It is key to note that the accuracy of the instrument in measuring ρ is dependent of the calibration impedance Zn and less dependent on the Zo of the sampler line section where is is relatively short (as it is usually).
There are other circuits of VSWR meters, the most common other type uses a pair of short loosely coupled transmission lines with detectors in the sampler line section. Differently to the Bruene circuit, the coupling is frequency dependent although some designs achieve compensation over a range of frequencies (eg Bird 43 elements). Frequency dependent samplers cannot be simply calibrated as directional wattmeters. Despite this difference, the same principles apply as explained for the Bruene circuit, in that the circuit samples voltage and current in a very small region of the transmission line, sufficiently small to consider it a point sample at the frequencies of interest. From there on, the explanation is the same (though k1 and k2 may be frequency dependent).
There are other methods for indirect measurement of VSWR that would not be classed as a VSWR meter, eg a true directional transmission line or waveguide coupler with power meters on the coupled ports. This configuration comes into its own on microwave frequencies where it is difficult to construct other types of samplers that are small enough to not disturb the system being measured.
Since the forward and reflected detectors in the instrument described above responds to Vf and Vr respectively, the question arises as to whether the instrument can be calibrated in power.
The power passing any point in a transmission line is given by P=real(V*conjugate(I)). When Zn is real (lossless lines and distortionless lines), this can be simplified to Vf*If-Vr*Ir, often expressed loosely as forward power less reflected power.
Instruments are usually calibrated to a nominal Zn that is real (eg 50+j0), and in that case, with better quality instruments, the calibration of the scale(s) in Watts (where Pf=Vf2/Zn and Pr=Vr2/Zn), and calculation of power as P=Pf-Pr is sound. The term directional wattmeter is a bit of a misnomer in that the values of Pf and Pr are not of themselves meaningful, but the difference of the two is the power at that point.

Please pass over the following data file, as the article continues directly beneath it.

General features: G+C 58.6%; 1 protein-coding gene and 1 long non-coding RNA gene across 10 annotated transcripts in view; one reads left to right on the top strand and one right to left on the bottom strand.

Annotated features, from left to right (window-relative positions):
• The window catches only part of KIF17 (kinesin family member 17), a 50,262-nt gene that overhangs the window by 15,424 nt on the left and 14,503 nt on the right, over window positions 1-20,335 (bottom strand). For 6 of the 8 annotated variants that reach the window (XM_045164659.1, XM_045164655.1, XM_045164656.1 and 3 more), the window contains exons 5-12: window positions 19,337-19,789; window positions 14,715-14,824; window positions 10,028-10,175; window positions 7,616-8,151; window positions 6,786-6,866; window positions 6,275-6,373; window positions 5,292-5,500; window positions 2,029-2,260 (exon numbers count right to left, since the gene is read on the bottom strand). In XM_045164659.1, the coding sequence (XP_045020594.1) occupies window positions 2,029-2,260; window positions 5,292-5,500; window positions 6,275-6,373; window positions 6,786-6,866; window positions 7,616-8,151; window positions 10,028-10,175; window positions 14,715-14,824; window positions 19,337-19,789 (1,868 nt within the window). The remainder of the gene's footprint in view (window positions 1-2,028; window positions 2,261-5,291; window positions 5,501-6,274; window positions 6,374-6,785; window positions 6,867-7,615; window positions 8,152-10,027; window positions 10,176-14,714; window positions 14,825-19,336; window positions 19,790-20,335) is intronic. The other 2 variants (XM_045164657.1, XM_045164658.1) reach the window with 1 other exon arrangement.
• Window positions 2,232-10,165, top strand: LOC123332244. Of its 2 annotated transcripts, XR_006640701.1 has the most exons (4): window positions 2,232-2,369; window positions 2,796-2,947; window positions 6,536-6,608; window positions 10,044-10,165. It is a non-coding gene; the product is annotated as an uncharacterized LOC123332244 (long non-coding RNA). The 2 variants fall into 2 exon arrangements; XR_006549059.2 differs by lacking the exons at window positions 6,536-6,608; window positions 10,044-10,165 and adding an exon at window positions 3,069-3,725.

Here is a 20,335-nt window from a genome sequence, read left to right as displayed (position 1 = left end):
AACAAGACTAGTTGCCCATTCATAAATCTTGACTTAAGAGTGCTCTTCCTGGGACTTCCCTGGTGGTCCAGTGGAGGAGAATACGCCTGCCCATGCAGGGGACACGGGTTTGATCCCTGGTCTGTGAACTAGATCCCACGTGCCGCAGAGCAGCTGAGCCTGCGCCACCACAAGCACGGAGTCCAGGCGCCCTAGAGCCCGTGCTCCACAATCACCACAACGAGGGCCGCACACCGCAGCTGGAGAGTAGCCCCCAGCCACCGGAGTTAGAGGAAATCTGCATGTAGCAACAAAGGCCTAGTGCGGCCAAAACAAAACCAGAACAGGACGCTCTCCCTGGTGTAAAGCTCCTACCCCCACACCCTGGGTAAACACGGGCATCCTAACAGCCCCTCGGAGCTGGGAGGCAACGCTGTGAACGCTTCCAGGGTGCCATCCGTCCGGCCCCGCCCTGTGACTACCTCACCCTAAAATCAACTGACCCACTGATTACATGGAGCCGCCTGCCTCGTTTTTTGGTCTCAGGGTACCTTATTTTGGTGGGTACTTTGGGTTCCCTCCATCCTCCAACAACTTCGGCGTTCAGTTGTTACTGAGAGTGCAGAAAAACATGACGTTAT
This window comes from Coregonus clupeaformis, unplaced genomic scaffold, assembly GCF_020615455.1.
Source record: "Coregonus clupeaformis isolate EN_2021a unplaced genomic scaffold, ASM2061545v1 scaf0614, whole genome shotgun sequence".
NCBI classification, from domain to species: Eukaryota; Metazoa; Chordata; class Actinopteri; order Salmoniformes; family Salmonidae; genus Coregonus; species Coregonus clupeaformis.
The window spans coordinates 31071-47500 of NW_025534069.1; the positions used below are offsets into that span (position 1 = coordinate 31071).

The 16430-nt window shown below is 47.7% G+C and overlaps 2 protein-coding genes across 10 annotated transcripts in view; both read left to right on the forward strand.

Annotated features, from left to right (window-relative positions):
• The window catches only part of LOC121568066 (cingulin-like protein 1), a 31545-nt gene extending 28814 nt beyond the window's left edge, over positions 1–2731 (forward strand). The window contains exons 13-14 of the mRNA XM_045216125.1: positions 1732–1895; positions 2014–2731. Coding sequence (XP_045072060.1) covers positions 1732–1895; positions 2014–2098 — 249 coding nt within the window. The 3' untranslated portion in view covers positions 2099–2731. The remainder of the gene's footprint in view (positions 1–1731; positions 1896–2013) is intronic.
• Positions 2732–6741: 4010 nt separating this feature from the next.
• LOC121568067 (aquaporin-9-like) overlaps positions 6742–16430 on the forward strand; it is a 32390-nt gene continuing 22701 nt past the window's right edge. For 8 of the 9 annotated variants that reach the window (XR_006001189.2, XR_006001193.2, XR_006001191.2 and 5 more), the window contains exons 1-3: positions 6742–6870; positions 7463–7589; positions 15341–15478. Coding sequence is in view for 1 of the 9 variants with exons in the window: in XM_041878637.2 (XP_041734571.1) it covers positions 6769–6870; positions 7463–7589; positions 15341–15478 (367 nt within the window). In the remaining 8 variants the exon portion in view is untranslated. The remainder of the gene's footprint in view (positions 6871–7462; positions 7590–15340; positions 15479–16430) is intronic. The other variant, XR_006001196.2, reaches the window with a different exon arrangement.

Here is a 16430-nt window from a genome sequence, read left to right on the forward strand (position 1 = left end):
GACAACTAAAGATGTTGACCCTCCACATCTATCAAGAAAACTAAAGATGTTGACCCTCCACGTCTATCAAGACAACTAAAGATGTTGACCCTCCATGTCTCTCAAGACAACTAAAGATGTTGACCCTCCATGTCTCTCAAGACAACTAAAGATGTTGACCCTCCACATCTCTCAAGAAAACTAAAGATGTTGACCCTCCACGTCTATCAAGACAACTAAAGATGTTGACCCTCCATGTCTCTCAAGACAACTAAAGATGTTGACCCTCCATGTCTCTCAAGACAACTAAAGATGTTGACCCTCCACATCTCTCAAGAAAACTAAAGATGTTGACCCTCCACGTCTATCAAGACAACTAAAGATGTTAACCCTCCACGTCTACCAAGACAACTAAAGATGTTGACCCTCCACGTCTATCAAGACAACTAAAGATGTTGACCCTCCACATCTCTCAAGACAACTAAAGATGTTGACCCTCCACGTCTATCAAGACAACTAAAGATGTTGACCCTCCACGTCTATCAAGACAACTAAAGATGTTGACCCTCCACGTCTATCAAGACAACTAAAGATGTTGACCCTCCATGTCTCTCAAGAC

Beware, these comments apply to the type of directional detector described above, and not to a simple line RF voltmeter that is incorporated in some instruments and calibrated only for power when VSWR=1.
Fig 3 shows the conditions a a length of RG6/U terminated in a load of 60-j26Ω. The model is based on a detailed lossy model of the line.
The VSWR meter captures ρ which is the magnitude of Γ, the phase of Γ is lost and so the VSWR meter is unable to be used to predict the value of Z at a point, except in the special case where VSWR=1 and therefore Z is Zn . Fig 4 above shows the impedance along the line for the example. It can be seen that impedance continually changes along the line, and that is true in the general case except where VSWR=1.
There are many sources of errors in VSWR meters, the most common ones are:
The greatest error is probably the last. VSWR meters are widely used, and ingenious as they are, the results are often incorrectly interpreted.
It is possible to achieve a good null (ie low VSWR) on a nominal dummy load, even though an instrument might itself cause higher VSWR because of an inaccurate line section or excessive coupling.
Mismatch loss or loss due to standing waves can be determined accurately knowing the propagation constant (γ) of the line and the complex reflection coefficient (Γ) at a known point on the line. An approximation of the mismatch loss can be made using the propagation constant (γ) (in fact just the attenuation component) and VSWR (which depends only on the magnitude of the complex reflection coefficient (Γ) that is reasonably accurate only on medium length lines with low VSWR and low loss. This has affects the accuracy of a directional wattmeter of this type for assessing the matched line loss of a s/c or o/c length of line, but for most purposes the effect is small and the test gives good results (providing the VSWR meter gives accurate readings at high VSWR).
Testing a VSWR meter
The tests here need to be interpreted in the context of whether the device under test (DUT) has only calibrated power scales, or a VSWR Set/Reflected mode of measurement, and whether directional coupler scales are identical for both directions.
It is not unusual for low grade instruments to pass Test 1, but to fail Test 6 (and some others, especially Test 3 and Test 4) towards the higher end of their specified frequency range.